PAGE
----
Coming off its best conference weekend of the year against two talented opponents, the Yale men’s hockey team looks to carry over those performances away from home.

The Elis (7–7–3, 3–5–2 ECAC Hockey) embark on their first road trip of the New Year, heading first to Hanover to face off against Dartmouth (7–8–3, 4–5–2), before travelling to Cambridge for a titanic clash with archrival No. 6 Harvard (11–5–1, 7–4–1).

“I thought that we showed a fair amount of mental toughness and resiliency … to come away with three points against two very good hockey teams, but I still would like to see us playing better,” coach Keith Allain ’80 said.

Last week, the Bulldogs defeated Clarkson 2–1 on a dramatic last-minute winner from forward and captain John Hayden ’17, before watching an early lead slip away in a hard-fought 2–2 draw with second-place St. Lawrence.

The Elis start off against Dartmouth, who sits just above Yale at seventh in the ECAC standings. The Big Green is coming off a two game win streak against other conference opponents, shellacking Harvard 8–4 on Tuesday and defeating cellar-dwelling Rensselaer 4–2.

The Dartmouth offense has been firing on all cylinders in recent weeks, notching a combined 12 goals in their last two games. The contributions have been spread throughout the depth chart, with no player on the team averaging more than one point a game over the season. The leading scorer for the Big Green is forward Troy Crema, who has 10 goals and 16 points in 18 games.

The hot Dartmouth attack poses a challenge for an improving Yale defense that has raised its level of performance since the holidays. The Elis have conceded just eight goals in their last four games, backstopped by both Patrick Spano ’17 and Sam Tucker ’19, who have shared the minutes in net.

“There are a lot of details that still need to be worked out,” defender Adam Larkin ’18 said. “I think our communication could be a little bit better back there, but it comes with comfortability and confidence out there, and I think that’s certainly come a long way from the beginning of the season. If you look at our goals against since coming back from break, it’s been down, and a lot of that has to do with the play of our goaltenders.”

Dartmouth’s main weakness comes on special teams, which overall are the second-worst in the country. The Big Green has a bottom-10 power play, a boon for a Yale penalty kill that has shipped power-play goals in five consecutive games. They also roll out the nation’s third-worst penalty kill, which will provide an opening for a Bulldog unit that has converted almost 20 percent of its player-advantage chances, led by eight tallies from Hayden.

However, the Bulldogs will be without the team’s leading assister, forward Ryan Hitchcock ’18, who broke his leg in the tie against St. Lawrence, ending his season. Hitchcock has contributed three goals and 16 assists offensively while logging significant minutes on special teams, leaving a substantial hole across all phases of the game. A number of Eli skaters will be expected to step up to the plate in Hitchcock’s absence, including freshmen centers Robbie DeMontis ’20 and Will D’Orsi ’20 as well as JM Piotrowski ’19, who just returned to the ice from offseason knee surgery.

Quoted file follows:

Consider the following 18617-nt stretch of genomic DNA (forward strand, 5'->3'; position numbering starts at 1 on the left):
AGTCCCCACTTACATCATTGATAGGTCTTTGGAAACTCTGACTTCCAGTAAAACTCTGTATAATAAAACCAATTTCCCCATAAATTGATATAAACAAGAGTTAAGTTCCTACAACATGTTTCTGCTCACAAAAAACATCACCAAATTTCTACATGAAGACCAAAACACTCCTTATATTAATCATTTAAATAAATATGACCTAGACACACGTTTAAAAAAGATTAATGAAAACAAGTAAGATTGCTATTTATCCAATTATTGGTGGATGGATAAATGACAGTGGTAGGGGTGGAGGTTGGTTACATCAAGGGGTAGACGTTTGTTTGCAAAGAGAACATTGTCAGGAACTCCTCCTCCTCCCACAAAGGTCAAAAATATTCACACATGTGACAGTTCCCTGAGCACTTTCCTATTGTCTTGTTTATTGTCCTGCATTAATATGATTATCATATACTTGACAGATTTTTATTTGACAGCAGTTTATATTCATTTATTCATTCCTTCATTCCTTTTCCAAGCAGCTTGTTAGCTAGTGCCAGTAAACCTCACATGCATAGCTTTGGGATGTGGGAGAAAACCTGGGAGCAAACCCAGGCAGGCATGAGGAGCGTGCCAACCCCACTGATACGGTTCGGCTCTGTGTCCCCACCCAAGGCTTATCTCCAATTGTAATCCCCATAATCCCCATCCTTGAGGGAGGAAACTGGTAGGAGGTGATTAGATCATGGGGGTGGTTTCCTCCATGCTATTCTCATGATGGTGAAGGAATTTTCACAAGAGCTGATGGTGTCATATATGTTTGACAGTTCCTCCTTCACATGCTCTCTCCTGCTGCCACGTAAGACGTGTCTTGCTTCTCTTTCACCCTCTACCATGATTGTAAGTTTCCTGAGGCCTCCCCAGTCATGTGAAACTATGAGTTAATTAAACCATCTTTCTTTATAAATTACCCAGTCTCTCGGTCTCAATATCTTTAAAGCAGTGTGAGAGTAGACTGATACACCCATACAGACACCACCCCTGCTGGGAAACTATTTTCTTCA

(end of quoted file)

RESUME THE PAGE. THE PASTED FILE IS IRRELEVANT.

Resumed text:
“I don’t think it’s a matter of replacing what it is [Hitchcock] can do, because certainly the things that he can do, not many other guys can replicate,” D’Orsi said. “It’s really just a matter of each individual guy stepping up to his own strengths. You can’t find another guy to fill the unique role that he had for us and the skillset that he had, but if each one of us gives it a little extra, which I think we have in us, then we should be alright.”

Meanwhile, Harvard started off the season as one of the best teams in the country, but has dropped its last three contests, including a 4–0 humiliation against Rensselaer to slip from No. 2 to No. 6. The Crimson play a struggling Brown on Friday night and will have an opportunity to halt its skid before Yale comes to town. Harvard, which boasts the nation’s top power play unit, will provide a bigger test for the Yale penalty kill, especially given that the Crimson’s strength lies in its offense, which is third in the nation overall.

Harvard wields a couple of offensive weapons who sit near the top of the national offensive rankings. Forward Alex Kerfoot currently ranks fifth in the nation in scoring with 26 points in 17 games, while defenderAlex Fox leads all defenders in the country in points per game. The dynamic Harvard attack, which has scored four or more goals on 12 occasions this season, will test the Yale backline and netminders.

The Harvard blueline has been porous on occasion this year, conceding 14 goals in their last three games. Even without Hitchcock, Yale has enough offensive muscle to sustain significant pressure on the Harvard cage, as it looks to continue its strong displays from last weekend.

The Bulldogs face off against Dartmouth at 7:05 p.m. on Friday before traveling to Cambridge to play the Crimson.